Center for Biological Diversity

Protecting endangered species and wild places through
science, policy, education, and environmental law.

NEWS RELEASE: for immediate release, Monday, September 13, 2004


Bush administration violates federal law by ignoring endangered species habitat conservation.

Critical Habitat will protect six endangered plants from extinction and promote their recovery.

Contact: Daniel R. Patterson, Ecologist, Center for Biological Diversity, 951.659.6053 x306 or 520.906.2159 cel
Dr. Emily Roberson, Senior Policy Analyst, California Native Plant Society, 415.970.0394

RIVERSIDE – To protect rare southern California plants from extinction and promote their recovery, the Center for Biological Diversity and the California Native Plant Society filed a lawsuit today to compel the Bush administration to follow federal law and designate critical habitat for six extremely rare plant species found in the San Bernardino, San Jacinto, Laguna, and Palomar mountains of San Bernardino, Riverside and San Diego Counties. These plants are threatened with habitat loss and destruction from off-road vehicles, livestock grazing & trampling, urban sprawl, mining, non-native invasive weeds, and other factors. The plants are all listed under the federal Endangered Species Act as threatened or endangered.

“The Bush administration’s illegal disregard for the Endangered Species Act puts these unique plants at risk of extinction and impedes their recovery. As these plants suffer so does other wildlife and our quality of life,” said Daniel R. Patterson, Ecologist with the Center for Biological Diversity. “Critical habitat is essential for species recovery, which is what the public wants and the clear intention of the law.” He adds, “Critical habitat works. The U.S. Fish and Wildlife Service’s own records show that species with protected critical habitat are less likely to be declining, and twice as likely to be recovering, than those without.”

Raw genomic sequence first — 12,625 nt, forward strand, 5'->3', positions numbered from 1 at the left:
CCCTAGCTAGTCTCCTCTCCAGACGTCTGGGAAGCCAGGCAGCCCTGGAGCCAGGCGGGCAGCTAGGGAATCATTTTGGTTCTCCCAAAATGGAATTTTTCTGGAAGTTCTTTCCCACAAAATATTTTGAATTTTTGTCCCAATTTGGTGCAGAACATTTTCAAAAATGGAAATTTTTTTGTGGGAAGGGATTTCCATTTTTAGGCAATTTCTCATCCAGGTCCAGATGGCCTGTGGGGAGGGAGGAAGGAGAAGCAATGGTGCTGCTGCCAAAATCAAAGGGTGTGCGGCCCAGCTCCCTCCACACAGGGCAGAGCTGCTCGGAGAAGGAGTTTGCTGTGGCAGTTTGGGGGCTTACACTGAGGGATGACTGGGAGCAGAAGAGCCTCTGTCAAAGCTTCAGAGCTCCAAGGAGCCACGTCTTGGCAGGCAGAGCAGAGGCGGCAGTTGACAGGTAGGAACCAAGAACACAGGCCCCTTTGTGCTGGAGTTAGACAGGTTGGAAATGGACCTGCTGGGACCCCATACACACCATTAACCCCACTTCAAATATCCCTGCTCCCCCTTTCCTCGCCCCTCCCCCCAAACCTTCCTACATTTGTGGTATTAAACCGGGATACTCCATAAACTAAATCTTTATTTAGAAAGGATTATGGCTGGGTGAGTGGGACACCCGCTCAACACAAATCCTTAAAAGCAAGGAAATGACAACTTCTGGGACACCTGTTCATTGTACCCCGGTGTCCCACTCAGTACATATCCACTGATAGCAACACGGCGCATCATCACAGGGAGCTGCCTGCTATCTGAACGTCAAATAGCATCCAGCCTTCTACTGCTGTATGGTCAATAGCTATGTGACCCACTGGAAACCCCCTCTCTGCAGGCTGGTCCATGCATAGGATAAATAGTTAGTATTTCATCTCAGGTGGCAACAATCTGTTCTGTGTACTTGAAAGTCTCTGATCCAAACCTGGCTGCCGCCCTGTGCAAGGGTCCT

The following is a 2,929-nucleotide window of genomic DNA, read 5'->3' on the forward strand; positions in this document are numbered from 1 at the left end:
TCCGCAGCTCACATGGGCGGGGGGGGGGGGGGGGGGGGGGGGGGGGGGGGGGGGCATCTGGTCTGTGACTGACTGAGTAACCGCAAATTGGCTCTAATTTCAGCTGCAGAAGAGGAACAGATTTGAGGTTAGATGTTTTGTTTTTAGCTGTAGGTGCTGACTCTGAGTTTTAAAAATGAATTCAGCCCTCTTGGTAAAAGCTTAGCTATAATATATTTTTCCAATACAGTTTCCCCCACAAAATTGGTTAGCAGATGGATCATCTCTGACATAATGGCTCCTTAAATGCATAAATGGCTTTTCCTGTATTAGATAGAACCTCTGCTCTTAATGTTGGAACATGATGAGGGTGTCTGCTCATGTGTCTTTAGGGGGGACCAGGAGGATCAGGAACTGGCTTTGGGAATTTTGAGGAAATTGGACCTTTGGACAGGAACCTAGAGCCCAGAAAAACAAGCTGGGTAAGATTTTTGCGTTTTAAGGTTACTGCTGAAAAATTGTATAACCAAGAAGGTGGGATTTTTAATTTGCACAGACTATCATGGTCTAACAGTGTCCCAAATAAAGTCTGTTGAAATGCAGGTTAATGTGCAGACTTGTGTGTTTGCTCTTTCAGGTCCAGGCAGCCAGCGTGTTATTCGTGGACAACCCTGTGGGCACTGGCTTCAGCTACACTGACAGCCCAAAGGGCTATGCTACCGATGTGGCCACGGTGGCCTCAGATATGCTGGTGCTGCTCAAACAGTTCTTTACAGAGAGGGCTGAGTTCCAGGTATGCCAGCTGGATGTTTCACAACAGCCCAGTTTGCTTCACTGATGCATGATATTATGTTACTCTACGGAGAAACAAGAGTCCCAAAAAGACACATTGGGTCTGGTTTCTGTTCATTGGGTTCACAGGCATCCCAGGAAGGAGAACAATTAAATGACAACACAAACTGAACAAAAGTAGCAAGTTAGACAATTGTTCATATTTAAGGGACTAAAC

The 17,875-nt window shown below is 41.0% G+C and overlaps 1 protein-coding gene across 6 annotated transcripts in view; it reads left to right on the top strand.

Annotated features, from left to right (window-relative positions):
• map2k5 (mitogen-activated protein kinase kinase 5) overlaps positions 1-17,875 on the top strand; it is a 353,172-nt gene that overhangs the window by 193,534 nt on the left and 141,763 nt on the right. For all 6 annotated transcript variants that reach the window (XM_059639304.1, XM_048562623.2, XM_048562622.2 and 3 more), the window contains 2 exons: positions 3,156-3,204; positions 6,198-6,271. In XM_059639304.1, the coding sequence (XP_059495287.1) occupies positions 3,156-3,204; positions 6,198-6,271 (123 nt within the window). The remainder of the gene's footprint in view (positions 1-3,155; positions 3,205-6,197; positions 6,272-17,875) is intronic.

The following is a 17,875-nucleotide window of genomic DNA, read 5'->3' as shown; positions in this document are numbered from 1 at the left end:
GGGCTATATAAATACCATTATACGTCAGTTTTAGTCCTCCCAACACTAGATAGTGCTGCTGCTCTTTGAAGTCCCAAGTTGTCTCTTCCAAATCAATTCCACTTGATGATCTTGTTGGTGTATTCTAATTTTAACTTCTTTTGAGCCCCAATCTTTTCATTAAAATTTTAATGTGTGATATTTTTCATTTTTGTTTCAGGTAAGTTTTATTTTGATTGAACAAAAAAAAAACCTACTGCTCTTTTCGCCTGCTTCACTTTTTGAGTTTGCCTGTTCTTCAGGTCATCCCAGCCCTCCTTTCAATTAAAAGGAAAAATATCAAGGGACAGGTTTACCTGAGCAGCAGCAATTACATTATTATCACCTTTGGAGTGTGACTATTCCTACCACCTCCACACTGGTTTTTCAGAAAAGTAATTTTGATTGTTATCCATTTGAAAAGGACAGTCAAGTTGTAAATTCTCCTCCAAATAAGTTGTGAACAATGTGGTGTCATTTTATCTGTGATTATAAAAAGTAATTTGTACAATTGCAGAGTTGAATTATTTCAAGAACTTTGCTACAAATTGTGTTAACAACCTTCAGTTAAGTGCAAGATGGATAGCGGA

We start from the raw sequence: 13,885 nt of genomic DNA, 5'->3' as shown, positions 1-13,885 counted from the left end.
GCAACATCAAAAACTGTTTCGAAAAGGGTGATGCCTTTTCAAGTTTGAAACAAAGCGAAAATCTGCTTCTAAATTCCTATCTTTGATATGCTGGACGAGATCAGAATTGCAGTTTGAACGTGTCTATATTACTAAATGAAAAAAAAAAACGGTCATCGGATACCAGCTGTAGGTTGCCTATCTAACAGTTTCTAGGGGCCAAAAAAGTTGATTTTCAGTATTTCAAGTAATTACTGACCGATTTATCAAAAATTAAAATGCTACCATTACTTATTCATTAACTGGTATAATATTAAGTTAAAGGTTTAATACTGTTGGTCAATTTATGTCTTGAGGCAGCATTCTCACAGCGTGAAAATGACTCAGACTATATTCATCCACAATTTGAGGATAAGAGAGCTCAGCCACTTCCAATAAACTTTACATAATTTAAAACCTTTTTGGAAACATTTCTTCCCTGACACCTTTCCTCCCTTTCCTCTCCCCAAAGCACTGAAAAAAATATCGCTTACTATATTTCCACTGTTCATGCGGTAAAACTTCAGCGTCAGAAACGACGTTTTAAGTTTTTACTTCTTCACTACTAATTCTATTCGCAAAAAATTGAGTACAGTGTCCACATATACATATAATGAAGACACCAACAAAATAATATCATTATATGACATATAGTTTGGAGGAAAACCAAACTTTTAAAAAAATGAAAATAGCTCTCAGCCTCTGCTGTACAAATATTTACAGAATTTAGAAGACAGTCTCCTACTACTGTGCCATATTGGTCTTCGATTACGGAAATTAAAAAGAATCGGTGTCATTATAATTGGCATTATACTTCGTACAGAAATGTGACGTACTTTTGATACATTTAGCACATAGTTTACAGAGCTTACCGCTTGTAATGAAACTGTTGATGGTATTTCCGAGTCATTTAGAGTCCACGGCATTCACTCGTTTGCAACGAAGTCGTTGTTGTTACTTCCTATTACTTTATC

Three of the threatened wildlflowers, southern mountain wild buckwheat, Big Bear Valley sandwort, and ash-gray Indian paintbrush live only on pebble plains habitat between 6,000 – 7,500 feet elevation in the San Bernardino Mountains. Pebble plains are fragile remnants of a Pleistocene lake bed, characteristically treeless openings within the surrounding montane pinyon-juniper woodland and coniferous forest. They are found nowhere else on Earth.

San Bernardino bluegrass and California dandelion live in meadow areas of the San Bernardino Mountains, with the dandelion also found in seven meadow areas in San Diego County.

Hidden Lake bluecurls live only in near a single vernal pool in the San Jacinto Mountains.

Citizens have called upon the Bush administration to protect and restore occupied and potential habitat for rare species in the current revision of management plans for the National Forests where the plants live. Ignoring the public, the Bush Forest Service’s draft plan proposes drastic increases in off-road vehicles and other activities that would harm the plants.